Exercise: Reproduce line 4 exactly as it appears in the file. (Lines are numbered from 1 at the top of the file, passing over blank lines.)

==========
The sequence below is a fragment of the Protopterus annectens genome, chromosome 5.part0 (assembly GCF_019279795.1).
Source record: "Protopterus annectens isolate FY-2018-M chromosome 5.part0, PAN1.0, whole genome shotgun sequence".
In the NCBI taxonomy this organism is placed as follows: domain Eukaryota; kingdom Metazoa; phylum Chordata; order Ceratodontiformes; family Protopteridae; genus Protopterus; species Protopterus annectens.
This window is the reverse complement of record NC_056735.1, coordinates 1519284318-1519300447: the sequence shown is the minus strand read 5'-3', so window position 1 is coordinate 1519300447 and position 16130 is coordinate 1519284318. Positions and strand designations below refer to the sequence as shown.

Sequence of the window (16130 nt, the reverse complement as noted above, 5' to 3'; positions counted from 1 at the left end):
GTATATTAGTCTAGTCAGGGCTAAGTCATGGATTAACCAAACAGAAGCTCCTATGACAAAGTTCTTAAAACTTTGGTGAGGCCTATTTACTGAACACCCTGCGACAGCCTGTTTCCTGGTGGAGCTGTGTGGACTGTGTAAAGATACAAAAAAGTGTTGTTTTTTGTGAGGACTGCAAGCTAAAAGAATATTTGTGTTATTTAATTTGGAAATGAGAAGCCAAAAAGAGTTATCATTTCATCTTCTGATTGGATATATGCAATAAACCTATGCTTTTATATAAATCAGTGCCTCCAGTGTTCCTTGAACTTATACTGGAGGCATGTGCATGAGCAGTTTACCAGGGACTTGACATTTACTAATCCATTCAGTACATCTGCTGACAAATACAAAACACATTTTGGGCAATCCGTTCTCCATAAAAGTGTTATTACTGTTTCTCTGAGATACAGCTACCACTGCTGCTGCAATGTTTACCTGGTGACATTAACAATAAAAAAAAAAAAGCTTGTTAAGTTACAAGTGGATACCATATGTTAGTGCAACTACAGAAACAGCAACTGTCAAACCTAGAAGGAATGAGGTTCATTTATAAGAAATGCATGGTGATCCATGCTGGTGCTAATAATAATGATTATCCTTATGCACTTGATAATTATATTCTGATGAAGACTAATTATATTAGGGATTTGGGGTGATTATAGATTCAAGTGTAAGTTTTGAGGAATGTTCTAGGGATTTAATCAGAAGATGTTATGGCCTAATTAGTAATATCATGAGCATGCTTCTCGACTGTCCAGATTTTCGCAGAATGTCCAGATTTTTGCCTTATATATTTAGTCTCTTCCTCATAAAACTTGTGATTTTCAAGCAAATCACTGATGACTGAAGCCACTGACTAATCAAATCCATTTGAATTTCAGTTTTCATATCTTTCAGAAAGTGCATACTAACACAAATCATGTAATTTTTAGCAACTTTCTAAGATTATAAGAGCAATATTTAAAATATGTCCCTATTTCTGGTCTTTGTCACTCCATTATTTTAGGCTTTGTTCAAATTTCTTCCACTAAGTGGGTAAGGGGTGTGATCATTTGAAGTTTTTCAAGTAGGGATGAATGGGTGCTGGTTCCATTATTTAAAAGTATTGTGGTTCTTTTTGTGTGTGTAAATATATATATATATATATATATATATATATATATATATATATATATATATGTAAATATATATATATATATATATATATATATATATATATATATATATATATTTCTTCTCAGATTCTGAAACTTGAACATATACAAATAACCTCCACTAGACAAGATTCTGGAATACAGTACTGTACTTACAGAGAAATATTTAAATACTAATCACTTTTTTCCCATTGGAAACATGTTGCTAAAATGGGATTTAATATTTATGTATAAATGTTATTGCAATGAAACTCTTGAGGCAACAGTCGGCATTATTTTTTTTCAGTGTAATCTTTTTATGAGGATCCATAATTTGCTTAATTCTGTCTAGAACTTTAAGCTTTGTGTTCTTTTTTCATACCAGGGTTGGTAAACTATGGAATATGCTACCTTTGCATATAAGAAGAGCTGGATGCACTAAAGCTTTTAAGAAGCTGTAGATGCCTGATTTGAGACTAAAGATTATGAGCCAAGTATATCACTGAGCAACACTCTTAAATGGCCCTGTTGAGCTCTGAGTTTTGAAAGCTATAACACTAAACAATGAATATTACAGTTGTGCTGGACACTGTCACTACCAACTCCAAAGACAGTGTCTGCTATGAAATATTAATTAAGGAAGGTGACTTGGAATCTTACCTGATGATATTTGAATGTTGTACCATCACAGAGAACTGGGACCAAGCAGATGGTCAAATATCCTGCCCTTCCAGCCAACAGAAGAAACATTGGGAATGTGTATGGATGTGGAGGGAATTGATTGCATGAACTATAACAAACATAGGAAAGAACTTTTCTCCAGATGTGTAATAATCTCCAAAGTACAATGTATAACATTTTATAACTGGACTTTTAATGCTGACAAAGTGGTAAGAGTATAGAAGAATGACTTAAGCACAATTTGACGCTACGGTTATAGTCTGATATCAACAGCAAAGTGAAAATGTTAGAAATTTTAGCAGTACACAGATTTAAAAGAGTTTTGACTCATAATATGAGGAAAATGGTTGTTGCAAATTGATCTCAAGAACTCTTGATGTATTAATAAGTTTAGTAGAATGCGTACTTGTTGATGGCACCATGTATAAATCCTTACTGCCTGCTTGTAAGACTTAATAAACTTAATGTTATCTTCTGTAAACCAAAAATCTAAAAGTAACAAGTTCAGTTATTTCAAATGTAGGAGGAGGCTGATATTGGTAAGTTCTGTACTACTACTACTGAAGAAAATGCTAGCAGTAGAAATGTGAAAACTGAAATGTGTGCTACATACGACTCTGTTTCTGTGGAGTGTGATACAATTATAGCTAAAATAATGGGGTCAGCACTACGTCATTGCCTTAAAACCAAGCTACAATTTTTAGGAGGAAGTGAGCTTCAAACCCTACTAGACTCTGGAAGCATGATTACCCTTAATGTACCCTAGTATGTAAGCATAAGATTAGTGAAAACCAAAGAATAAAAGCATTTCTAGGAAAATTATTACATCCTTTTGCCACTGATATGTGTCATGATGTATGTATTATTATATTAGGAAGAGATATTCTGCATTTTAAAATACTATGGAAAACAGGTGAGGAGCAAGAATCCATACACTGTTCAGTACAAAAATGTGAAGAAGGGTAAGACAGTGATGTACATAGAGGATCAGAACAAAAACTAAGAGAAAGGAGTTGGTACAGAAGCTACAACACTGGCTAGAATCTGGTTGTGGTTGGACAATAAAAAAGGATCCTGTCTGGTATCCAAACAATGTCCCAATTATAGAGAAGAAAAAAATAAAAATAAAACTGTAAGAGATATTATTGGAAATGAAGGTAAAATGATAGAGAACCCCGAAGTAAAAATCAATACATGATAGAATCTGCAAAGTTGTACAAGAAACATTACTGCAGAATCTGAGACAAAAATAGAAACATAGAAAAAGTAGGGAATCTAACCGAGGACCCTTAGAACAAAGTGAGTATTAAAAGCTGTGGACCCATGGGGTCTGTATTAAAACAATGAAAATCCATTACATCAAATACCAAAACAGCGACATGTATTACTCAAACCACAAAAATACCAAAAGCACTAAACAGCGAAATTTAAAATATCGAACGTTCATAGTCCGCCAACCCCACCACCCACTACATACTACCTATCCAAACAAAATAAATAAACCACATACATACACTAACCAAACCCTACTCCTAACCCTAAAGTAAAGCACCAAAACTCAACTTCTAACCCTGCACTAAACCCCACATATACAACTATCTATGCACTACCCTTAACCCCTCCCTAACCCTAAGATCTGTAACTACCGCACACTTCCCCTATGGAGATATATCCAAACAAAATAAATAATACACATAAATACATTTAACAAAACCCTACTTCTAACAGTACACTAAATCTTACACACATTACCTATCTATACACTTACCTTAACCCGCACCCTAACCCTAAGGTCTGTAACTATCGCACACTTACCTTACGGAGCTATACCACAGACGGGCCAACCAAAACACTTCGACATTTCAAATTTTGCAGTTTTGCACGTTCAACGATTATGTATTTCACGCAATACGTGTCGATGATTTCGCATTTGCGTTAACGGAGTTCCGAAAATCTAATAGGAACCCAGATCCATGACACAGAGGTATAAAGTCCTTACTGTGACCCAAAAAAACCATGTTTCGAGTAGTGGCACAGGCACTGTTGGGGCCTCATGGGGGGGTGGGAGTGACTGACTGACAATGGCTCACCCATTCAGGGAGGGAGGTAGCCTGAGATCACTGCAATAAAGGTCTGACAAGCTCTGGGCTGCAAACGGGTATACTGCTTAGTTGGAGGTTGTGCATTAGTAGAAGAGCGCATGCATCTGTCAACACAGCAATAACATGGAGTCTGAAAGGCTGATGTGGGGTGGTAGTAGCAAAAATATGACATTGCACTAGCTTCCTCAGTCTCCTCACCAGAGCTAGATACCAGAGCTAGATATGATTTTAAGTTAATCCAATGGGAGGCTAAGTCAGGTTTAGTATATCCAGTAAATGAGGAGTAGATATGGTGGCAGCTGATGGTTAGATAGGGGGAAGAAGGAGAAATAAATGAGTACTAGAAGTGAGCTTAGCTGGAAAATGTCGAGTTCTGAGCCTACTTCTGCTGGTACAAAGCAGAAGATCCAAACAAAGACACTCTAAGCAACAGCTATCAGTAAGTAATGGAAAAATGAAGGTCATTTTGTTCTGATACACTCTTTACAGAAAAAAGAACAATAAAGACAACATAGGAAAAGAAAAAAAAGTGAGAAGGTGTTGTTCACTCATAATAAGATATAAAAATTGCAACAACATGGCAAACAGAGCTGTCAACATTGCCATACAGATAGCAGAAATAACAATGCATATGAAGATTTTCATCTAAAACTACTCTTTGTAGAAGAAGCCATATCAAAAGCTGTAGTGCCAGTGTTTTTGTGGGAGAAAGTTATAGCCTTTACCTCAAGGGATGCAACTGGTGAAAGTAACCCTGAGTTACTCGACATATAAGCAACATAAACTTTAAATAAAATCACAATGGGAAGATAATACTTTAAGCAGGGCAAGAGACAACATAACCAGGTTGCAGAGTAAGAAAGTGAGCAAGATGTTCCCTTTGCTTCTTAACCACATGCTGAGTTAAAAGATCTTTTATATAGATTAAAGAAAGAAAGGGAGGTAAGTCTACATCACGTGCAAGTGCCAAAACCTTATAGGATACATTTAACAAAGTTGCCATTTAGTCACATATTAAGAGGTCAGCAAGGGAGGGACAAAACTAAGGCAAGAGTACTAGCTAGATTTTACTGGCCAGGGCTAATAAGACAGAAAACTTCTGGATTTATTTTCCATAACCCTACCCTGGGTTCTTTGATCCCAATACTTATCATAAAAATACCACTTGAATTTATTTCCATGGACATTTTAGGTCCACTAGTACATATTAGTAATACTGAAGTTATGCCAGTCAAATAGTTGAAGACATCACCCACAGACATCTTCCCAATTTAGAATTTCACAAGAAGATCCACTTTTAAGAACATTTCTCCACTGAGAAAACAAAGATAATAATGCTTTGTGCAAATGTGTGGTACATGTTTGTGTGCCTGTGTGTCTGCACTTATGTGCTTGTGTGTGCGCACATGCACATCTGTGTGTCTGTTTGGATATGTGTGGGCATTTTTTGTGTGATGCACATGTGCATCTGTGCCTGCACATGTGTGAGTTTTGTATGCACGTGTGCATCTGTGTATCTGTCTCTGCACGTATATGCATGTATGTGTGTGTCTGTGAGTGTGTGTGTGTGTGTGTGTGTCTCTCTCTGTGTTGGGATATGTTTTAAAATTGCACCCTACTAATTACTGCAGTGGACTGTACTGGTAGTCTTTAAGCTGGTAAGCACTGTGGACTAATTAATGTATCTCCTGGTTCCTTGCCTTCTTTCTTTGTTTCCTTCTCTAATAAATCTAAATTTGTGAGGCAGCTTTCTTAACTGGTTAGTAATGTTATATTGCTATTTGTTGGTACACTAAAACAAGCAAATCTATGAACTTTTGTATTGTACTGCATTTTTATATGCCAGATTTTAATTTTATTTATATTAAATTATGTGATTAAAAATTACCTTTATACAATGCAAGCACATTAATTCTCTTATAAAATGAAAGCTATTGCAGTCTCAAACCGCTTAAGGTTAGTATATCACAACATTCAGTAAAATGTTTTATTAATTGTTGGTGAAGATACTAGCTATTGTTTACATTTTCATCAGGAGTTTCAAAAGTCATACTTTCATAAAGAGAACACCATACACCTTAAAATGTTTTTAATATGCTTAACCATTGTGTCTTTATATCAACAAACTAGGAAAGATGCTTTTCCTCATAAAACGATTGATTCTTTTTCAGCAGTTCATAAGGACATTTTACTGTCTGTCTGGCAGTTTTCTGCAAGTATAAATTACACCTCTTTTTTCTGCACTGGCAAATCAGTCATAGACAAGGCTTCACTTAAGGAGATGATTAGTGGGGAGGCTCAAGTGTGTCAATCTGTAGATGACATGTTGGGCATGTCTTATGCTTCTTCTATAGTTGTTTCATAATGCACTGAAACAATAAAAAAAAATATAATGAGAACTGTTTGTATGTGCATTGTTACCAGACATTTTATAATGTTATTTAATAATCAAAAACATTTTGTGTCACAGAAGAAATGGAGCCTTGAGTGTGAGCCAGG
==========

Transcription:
This window is the reverse complement of record NC_056735.1, coordinates 1519284318-1519300447: the sequence shown is the minus strand read 5'-3', so window position 1 is coordinate 1519300447 and position 16130 is coordinate 1519284318. Positions and strand designations below refer to the sequence as shown.